B.C. Liberal leader Christy Clark says U.S. 'greed' driving softwood spat
Workers pile logs at a softwood lumber sawmill on Nov. 14, 2008 in Saguenay, Que. (THE CANADIAN PRESS/Jacques Boissinot)
Geordon Omand , The Canadian Press
Published Friday, April 21, 2017 2:53PM EDT
Last Updated Friday, April 21, 2017 8:08PM EDT
WILLIAMS LAKE, B.C. -- Greedy "lumber barons" in the United States are to blame for the softwood lumber dispute, and their push to choke off the supply of disputed Canadian timber will only make it harder for the average American to buy a home, British Columbia Liberal Leader Christy Clark said Friday.
Clark told a crowd at a campaign event that if the Liberals are re-elected on May 9, they will not rest until a fair trade deal is reached.
"The American industry is ... driven by greed, pure and simple," she said, speaking at a log home manufacturing business in Williams Lake.
"They want to raise the price of lumber because they want to make more money. It's that top one per cent in the United States that wants to line their pockets at the expense of the middle class."
The U.S. needs 110-million cubic metres of lumber but only produces about 75-million cubic metres domestically, meaning there's an opportunity for Canada to provide that shortfall, Clark said.
Softwood lumber is an enduring irritant between the U.S. and Canada. The issue flared up in recent weeks as President Donald Trump began including softwood in his trade rhetoric.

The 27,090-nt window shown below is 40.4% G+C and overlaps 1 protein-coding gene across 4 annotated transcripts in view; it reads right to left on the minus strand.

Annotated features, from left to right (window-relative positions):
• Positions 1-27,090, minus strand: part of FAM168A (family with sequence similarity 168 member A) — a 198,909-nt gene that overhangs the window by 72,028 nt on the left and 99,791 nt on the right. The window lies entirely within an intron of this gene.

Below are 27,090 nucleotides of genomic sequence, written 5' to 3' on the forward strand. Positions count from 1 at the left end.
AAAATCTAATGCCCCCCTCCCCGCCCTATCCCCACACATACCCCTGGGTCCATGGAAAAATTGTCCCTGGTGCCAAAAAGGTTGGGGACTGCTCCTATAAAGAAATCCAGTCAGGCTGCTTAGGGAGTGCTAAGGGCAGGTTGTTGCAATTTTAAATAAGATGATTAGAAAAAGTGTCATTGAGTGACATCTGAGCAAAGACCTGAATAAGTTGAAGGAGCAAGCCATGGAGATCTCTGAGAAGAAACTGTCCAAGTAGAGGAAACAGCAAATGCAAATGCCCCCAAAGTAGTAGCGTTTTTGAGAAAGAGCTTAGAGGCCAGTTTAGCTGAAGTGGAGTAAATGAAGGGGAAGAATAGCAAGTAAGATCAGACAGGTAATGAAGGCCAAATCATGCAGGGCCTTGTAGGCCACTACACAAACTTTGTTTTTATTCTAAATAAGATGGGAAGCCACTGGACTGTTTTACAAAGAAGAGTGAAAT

While Clark campaigned in the province's Interior, her main rival, NDP Leader John Horgan, was asked Friday to clarify his party's promise to eliminate medical services premiums.
The New Democrats have promised to slash provincial medical fees in half by the beginning of 2018 and to eliminate them before the end of a first term in office. But the party has been unclear on where the money will come from to pay for its plan, beyond saying it would appoint a panel of experts to explore the issue.
New Democrat Carole James, the party's finance critic in the legislature, said Wednesday that medical service premiums would be switched to a "progressive tax system," but Horgan has shied away from confirming that approach.
Asked about the likelihood of an income-tax hike, Horgan said he was not prepared to speculate on the panel's conclusions.
"You don't put people in place and ask them for their advice and prejudge it," he told reporters at a campaign stop in Vancouver.
"I'm going to hear what they have to say. The bottom line I have is that we protect public services and we ensure that low- and middle-income people are protected."
Liberal candidate Andrew Wilkinson, who is the advanced education minister in Clark's government, accused Horgan of "making tax policy on the fly."
The Liberals have committed to halving medical services premiums in January. On Wednesday when Finance Minister Mike de Jong was asked whether a re-elected Liberal government would eliminate the premiums, he said that would depend on how the economy performs in the coming years.
Meanwhile, Green Leader Andrew Weaver said his party would work with First Nations to develop new relations through listening and dialogue.
"Indigenous people know more than anybody that words are cheap, unless they are backed up with actions," Weaver said.
"As a party, we have not done as much consulting with indigenous communities across B.C. as we need to do."